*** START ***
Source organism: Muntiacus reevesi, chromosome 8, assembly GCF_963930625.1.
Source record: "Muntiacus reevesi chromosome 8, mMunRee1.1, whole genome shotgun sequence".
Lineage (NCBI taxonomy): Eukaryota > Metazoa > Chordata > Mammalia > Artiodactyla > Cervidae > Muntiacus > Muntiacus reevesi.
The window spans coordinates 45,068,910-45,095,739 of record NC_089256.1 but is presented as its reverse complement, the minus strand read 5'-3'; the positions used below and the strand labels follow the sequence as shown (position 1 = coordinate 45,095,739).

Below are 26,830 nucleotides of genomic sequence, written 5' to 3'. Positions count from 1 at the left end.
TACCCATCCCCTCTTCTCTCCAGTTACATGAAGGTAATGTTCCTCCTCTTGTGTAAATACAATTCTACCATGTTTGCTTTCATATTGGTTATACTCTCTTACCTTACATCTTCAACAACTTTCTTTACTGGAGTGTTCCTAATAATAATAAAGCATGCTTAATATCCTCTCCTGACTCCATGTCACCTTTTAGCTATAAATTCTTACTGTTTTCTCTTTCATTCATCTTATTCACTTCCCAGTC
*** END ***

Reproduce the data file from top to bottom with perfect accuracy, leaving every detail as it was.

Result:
Source organism: Muntiacus reevesi, chromosome 8, assembly GCF_963930625.1.
Source record: "Muntiacus reevesi chromosome 8, mMunRee1.1, whole genome shotgun sequence".
Lineage (NCBI taxonomy): Eukaryota > Metazoa > Chordata > Mammalia > Artiodactyla > Cervidae > Muntiacus > Muntiacus reevesi.
The window spans coordinates 45,068,910-45,095,739 of record NC_089256.1 but is presented as its reverse complement, the minus strand read 5'-3'; the positions used below and the strand labels follow the sequence as shown (position 1 = coordinate 45,095,739).

Below are 26,830 nucleotides of genomic sequence, written 5' to 3'. Positions count from 1 at the left end.
TACCCATCCCCTCTTCTCTCCAGTTACATGAAGGTAATGTTCCTCCTCTTGTGTAAATACAATTCTACCATGTTTGCTTTCATATTGGTTATACTCTCTTACCTTACATCTTCAACAACTTTCTTTACTGGAGTGTTCCTAATAATAATAAAGCATGCTTAATATCCTCTCCTGACTCCATGTCACCTTTTAGCTATAAATTCTTACTGTTTTCTCTTTCATTCATCTTATTCACTTCCCAGTC